SATURDAY: I went to a job fair at a GIANT hotel by LAX. My friend, Morgan, and I had plans to meet up via cell phone calls between 9 and 10 a.m. at the job fair. I pull into the parking garage for this hotel, and it is SEVEN LEVELS DEEP. Literally the largest underground parking garage I’ve ever known. Like descending into the third Circle of Hell. Anyway, hundreds of cars trapped crawling through this already full parking garage, and who do I end up behind but Morgan! Not just coincidental but CONVENIENT!

Nothing and Everything

January 7th, 2007

It’s been an active two days. Yesterday I enjoyed an afternoon with Sarah, Russ, and Christina, who traveled to the West Side from their Pasadena-area neighborhoods to visit a very cool nursery called Rolling Greens and to check out some West Side neighborhoods they had heard about, specifically the Gregory Ain Mar Vista Tract. Today has been all about museum fun, with a visit with friends to LACMA and the La Brea Tar Pits (Mom, you will love this place when we go in February).

I have nothing funny or exciting to report about any of these excursions. All were wholesomely fun. In other news, Linus scratched a bleeder under my left eye a few days ago while I was sleeping. The next night, he scratched one on my forearm. THEN yesterday he bit me in the side.

I got a “B” on the Dickinson paper. I pretty much want to burn it.


January 5th, 2007

I chatted for a long while with my oldest friend today. No, not oldest as in she’s geriatric, but oldest as in I remember her swinging on our swingset in third grade. And I think she hasn’t gained any weight since then. At all. Her name is Tracey, if you don’t know her, and she’s a nurse in our hometown. We have a lot of history together, including pet store history (we worked together at Pet Supplies Plus in college), Appalachia Service Project history, and, of course, Wildcat history. Since then she has become a wife, mom, and American Idol fan. Everything I could have predicted years ago. What I could never have predicted was the Tracey who is able to overcome her anxieties to go for her dreams, who can look at life with a laid-back approach, who can laugh in the face of an imperfect world. You see, our history together included a common interest in being good, serious people with good grades and good law-abiding, Bible-adhering behavior and good volunteer portfolios. People whose goodness would make us like ourselves. But that’s a tall order for a teenager.

Tracey’s kids are, predicatably, smart and funny. Her oldest, Nathan, is eight. He is also anxious and a bit dramatic. Tracey says he recently expressed his worry that he could die at any time, meaning he could die without getting to do a lot of the things she doesn’t LET him do, like snowboarding. This was news to his mother, to whom he had never once mentioned an interest in snow-sports. But Tracey also says “his ego is a bit inflated.” Later, during another conversation when she returned to this subject and told him he would have to LEARN to snowboard before he could actually hit the slopes, he replied, “And how do you know I’m not just gifted at it?”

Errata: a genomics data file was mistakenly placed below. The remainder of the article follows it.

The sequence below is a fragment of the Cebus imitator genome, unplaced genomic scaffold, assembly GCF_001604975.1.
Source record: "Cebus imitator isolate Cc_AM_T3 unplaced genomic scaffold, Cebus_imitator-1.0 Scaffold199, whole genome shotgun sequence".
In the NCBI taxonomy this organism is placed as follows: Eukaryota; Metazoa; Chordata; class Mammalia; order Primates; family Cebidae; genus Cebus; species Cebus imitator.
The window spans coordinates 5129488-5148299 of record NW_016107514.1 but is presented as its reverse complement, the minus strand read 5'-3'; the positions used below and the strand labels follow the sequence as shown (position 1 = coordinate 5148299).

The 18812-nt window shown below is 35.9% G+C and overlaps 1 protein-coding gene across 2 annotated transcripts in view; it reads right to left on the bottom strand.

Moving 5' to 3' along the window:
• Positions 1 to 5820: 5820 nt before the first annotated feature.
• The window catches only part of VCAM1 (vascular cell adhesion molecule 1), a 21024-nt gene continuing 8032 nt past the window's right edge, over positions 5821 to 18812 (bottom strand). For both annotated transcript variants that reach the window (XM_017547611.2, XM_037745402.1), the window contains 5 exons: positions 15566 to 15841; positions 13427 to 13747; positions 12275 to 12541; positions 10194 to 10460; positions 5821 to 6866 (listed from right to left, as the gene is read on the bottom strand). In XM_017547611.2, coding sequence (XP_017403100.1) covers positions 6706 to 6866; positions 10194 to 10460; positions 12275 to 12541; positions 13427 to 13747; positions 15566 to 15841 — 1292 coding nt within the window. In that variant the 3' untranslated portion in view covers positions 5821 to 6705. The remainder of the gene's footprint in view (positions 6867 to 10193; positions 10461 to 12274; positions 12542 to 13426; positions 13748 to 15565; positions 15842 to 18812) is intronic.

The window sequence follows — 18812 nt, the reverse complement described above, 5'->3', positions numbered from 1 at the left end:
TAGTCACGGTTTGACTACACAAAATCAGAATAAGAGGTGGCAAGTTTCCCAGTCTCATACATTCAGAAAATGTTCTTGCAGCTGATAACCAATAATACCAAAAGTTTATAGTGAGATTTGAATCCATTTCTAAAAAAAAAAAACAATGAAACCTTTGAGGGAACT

Emily, her youngest, is more on the spunky side than the anxious. Emily has several times proposed in all seriousness that she and Tracey exchange roles so SHE can be in charge. She sees no reason why it has to be the mother who makes the rules.

Anyway, Tracey and her family are weathering the winter blahs and missing their recently departed cat, but it sounds like otherwise they’re doing great. They’re a family who seems to enjoy living together, to enjoy each other. I like those guys.

And here is Tracey being bad. (Sorry, Trace, but what are old friends for?)

This is the Day I was Called a “Fuckin’ Nut”

January 3rd, 2007

As I was cruising up Westwood Ave., I saw ahead that a man with crazy white hair and a shoulder-slung trash bag full of god-knows-what was jay-crossing the road in an erratic manner. Naturally, I slowed to allow him to cross in front of me. Instead, he waved his free arm as if spanking a moose and shouted to me, “Go! Go on! Ya’ fuckin’ nut!” I pretended this meant, “Thank you for slowing to let me cross. You go ahead, though, you kind woman, and I’ll cross behind.”

We had a week of mostly homeboundedness. My finals went fine, my grades look excellent. Stevel is STILL SICK after three-plus weeks. He has an ear infection and is on heavy duty antibiotics. Thus the homebound week. Even in sickness, though, Stevel was nice to have around all week. Now it’s just me and my resumes and my home improvement projects. Lovely new drawer-pulls in the guest bathroom. Re-potted plants on the back patio. The daily cleaning-up of the oceans of cat vomit the Puking Pair slosh around this house every day. And a life void of meaning! I don’t mean to complain. I’ve been looking forward to doing these things and to having this time, and I’m so lucky to have it. I just miss the clicky-clack of Stevel’s keyboard, the blippy-bleep of his video games, the snoodly-sneeze of his awful cold. Poor man.